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The Death of San Francisco

There are no children here

San Francisco might be the most beautiful place in the world.

If you’ve ever been here, I’m not telling you anything you don’t know. The bay, surrounded by hills on all sides. The bridges and container ships and ferries and cable cars. The brightly painted townhouses and crazily curving streets. The people are pretty too, wind-kissed women striding the streets.

So why does the city feel like it’s dying?

I’m not even talking about the homeless crisis on the streets around the Civic Center and the Castro and the Mission District. I spent the day walking the city’s northeastern quadrant, neighborhoods that so far have resisted the tent encampments and open-air drug markets and sidewalks littered with needles and human feces to the south.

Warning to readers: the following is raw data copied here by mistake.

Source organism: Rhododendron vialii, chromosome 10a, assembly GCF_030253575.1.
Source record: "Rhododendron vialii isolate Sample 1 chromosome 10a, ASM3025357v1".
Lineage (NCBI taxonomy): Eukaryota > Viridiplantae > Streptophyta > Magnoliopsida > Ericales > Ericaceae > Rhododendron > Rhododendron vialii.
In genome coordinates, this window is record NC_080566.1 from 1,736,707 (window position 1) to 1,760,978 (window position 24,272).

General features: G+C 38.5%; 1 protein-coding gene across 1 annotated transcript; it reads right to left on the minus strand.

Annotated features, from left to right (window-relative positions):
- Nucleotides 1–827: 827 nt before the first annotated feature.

The day was bright and breezy, a perfect San Francisco spring afternoon.

And the streets were practically empty, aside from a few blocks in Chinatown, as lifeless as they were beautiful. The city felt like the backdrop for a dystopian sci-fi movie, with ads promoting brands that don’t seem to exist anywhere else and strangely outfitted self-driving cars popping up surprisingly often.

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